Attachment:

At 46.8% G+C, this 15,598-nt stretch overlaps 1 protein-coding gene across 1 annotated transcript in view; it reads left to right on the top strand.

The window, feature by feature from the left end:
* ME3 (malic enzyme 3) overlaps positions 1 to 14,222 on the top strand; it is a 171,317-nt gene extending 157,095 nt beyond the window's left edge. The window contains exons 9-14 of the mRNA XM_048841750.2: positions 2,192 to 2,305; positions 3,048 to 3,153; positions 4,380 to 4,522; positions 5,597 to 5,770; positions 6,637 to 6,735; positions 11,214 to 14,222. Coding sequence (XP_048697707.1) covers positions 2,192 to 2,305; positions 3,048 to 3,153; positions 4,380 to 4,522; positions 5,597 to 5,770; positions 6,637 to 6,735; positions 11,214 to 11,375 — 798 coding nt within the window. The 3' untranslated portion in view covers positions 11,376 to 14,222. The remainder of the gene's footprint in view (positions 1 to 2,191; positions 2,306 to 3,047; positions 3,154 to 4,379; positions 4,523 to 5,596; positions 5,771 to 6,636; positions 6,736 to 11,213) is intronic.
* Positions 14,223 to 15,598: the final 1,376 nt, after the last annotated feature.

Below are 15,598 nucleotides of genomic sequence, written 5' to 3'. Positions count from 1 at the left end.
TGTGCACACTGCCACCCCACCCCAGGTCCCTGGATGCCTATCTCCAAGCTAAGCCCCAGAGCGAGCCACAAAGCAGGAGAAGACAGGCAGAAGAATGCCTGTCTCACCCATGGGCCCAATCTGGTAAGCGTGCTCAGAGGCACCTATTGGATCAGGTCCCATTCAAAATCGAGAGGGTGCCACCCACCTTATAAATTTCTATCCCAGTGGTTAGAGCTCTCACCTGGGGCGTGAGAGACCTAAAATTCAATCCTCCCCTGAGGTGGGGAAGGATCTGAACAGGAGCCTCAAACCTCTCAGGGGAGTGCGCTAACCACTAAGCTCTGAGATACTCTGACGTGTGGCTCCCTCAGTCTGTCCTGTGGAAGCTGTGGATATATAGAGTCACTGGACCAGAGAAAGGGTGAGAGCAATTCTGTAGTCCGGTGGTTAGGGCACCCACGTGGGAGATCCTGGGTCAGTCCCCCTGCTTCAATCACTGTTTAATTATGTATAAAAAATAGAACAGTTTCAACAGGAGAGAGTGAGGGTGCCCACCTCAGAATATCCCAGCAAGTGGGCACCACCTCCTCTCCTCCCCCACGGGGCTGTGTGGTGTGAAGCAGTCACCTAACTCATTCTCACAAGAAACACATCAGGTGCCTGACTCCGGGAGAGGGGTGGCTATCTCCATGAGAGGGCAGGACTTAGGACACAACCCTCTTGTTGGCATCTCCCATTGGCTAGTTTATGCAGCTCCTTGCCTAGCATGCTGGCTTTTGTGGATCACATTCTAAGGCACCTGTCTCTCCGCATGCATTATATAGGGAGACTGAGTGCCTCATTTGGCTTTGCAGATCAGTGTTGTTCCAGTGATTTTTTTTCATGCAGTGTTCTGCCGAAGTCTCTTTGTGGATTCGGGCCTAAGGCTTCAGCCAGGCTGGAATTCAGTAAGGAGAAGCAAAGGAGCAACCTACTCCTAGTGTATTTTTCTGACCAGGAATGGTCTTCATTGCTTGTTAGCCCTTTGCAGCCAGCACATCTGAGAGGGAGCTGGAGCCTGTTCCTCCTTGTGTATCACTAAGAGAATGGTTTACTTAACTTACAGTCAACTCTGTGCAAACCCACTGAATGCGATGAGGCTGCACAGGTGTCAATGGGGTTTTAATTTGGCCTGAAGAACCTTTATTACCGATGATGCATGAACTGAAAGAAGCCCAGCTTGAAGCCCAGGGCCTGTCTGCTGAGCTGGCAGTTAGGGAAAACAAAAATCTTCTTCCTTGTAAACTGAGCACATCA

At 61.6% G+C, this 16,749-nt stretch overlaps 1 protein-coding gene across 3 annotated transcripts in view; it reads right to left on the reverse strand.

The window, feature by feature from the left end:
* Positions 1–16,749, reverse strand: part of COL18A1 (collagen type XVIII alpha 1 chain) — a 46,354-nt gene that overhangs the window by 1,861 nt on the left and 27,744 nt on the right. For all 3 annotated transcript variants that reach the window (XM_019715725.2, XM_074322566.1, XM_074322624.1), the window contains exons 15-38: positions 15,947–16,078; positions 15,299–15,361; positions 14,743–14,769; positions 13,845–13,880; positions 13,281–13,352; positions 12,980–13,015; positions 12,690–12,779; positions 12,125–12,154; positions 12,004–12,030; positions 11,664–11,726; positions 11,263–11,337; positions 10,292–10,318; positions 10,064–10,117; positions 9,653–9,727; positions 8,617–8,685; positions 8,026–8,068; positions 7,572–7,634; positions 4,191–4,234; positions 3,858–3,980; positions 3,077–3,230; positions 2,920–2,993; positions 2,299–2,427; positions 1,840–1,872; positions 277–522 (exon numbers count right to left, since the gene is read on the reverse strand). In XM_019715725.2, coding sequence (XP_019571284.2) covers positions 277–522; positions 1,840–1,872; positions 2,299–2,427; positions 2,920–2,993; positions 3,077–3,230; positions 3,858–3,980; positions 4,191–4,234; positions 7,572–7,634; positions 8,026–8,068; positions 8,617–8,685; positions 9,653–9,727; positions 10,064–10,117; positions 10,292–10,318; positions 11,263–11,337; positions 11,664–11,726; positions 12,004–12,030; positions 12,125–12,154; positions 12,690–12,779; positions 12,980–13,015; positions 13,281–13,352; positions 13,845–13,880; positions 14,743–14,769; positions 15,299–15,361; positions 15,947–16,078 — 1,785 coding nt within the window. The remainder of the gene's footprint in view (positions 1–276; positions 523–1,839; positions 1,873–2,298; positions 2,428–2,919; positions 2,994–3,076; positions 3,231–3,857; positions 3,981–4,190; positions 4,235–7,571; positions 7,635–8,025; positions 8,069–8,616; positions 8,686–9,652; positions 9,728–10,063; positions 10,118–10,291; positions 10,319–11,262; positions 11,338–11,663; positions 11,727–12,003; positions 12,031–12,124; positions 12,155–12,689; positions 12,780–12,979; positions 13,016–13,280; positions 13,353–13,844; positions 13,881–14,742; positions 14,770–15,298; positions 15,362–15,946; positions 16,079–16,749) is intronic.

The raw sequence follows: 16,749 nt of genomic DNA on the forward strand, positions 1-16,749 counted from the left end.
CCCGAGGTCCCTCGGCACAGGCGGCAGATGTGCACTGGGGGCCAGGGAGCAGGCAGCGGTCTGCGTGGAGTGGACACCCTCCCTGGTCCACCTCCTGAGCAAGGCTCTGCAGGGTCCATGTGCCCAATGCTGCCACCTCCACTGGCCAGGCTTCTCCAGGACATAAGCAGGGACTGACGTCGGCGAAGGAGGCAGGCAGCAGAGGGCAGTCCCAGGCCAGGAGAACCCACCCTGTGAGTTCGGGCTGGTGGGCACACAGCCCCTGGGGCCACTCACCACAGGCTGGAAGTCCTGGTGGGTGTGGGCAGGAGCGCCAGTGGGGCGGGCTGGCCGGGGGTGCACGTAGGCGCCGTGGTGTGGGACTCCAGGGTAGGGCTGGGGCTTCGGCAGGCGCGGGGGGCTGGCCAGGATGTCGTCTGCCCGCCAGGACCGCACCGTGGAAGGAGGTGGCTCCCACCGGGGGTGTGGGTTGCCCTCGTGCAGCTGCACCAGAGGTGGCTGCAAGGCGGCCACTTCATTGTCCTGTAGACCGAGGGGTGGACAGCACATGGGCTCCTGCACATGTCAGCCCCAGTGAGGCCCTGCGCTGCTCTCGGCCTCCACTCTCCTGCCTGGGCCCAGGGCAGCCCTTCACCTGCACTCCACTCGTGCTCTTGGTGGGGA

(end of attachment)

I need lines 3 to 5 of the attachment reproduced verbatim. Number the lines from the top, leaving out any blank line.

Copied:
* ME3 (malic enzyme 3) overlaps positions 1 to 14,222 on the top strand; it is a 171,317-nt gene extending 157,095 nt beyond the window's left edge. The window contains exons 9-14 of the mRNA XM_048841750.2: positions 2,192 to 2,305; positions 3,048 to 3,153; positions 4,380 to 4,522; positions 5,597 to 5,770; positions 6,637 to 6,735; positions 11,214 to 14,222. Coding sequence (XP_048697707.1) covers positions 2,192 to 2,305; positions 3,048 to 3,153; positions 4,380 to 4,522; positions 5,597 to 5,770; positions 6,637 to 6,735; positions 11,214 to 11,375 — 798 coding nt within the window. The 3' untranslated portion in view covers positions 11,376 to 14,222. The remainder of the gene's footprint in view (positions 1 to 2,191; positions 2,306 to 3,047; positions 3,154 to 4,379; positions 4,523 to 5,596; positions 5,771 to 6,636; positions 6,736 to 11,213) is intronic.
* Positions 14,223 to 15,598: the final 1,376 nt, after the last annotated feature.

Below are 15,598 nucleotides of genomic sequence, written 5' to 3'. Positions count from 1 at the left end.